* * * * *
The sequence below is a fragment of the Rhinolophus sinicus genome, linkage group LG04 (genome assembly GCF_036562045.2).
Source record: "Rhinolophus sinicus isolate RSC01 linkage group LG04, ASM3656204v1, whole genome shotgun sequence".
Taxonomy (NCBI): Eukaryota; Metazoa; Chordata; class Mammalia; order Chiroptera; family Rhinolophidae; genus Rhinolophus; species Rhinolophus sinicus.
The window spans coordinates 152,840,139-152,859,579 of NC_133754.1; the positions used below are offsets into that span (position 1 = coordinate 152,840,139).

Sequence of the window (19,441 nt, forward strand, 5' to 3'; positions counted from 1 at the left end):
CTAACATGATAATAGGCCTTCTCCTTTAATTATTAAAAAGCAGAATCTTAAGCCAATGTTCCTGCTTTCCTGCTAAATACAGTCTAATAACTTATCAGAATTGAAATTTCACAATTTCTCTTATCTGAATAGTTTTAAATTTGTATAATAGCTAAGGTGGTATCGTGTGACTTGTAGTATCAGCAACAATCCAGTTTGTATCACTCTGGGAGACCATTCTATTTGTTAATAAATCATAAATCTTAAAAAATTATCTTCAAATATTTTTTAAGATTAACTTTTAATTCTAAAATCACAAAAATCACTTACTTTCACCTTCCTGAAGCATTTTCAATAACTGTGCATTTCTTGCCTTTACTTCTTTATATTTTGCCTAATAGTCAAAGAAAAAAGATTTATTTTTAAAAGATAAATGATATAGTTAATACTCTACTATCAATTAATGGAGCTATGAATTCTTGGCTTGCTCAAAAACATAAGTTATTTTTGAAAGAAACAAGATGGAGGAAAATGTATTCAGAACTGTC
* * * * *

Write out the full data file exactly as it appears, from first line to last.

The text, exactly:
The sequence below is a fragment of the Rhinolophus sinicus genome, linkage group LG04 (genome assembly GCF_036562045.2).
Source record: "Rhinolophus sinicus isolate RSC01 linkage group LG04, ASM3656204v1, whole genome shotgun sequence".
Taxonomy (NCBI): Eukaryota; Metazoa; Chordata; class Mammalia; order Chiroptera; family Rhinolophidae; genus Rhinolophus; species Rhinolophus sinicus.
The window spans coordinates 152,840,139-152,859,579 of NC_133754.1; the positions used below are offsets into that span (position 1 = coordinate 152,840,139).

Sequence of the window (19,441 nt, forward strand, 5' to 3'; positions counted from 1 at the left end):
CTAACATGATAATAGGCCTTCTCCTTTAATTATTAAAAAGCAGAATCTTAAGCCAATGTTCCTGCTTTCCTGCTAAATACAGTCTAATAACTTATCAGAATTGAAATTTCACAATTTCTCTTATCTGAATAGTTTTAAATTTGTATAATAGCTAAGGTGGTATCGTGTGACTTGTAGTATCAGCAACAATCCAGTTTGTATCACTCTGGGAGACCATTCTATTTGTTAATAAATCATAAATCTTAAAAAATTATCTTCAAATATTTTTTAAGATTAACTTTTAATTCTAAAATCACAAAAATCACTTACTTTCACCTTCCTGAAGCATTTTCAATAACTGTGCATTTCTTGCCTTTACTTCTTTATATTTTGCCTAATAGTCAAAGAAAAAAGATTTATTTTTAAAAGATAAATGATATAGTTAATACTCTACTATCAATTAATGGAGCTATGAATTCTTGGCTTGCTCAAAAACATAAGTTATTTTTGAAAGAAACAAGATGGAGGAAAATGTATTCAGAACTGTC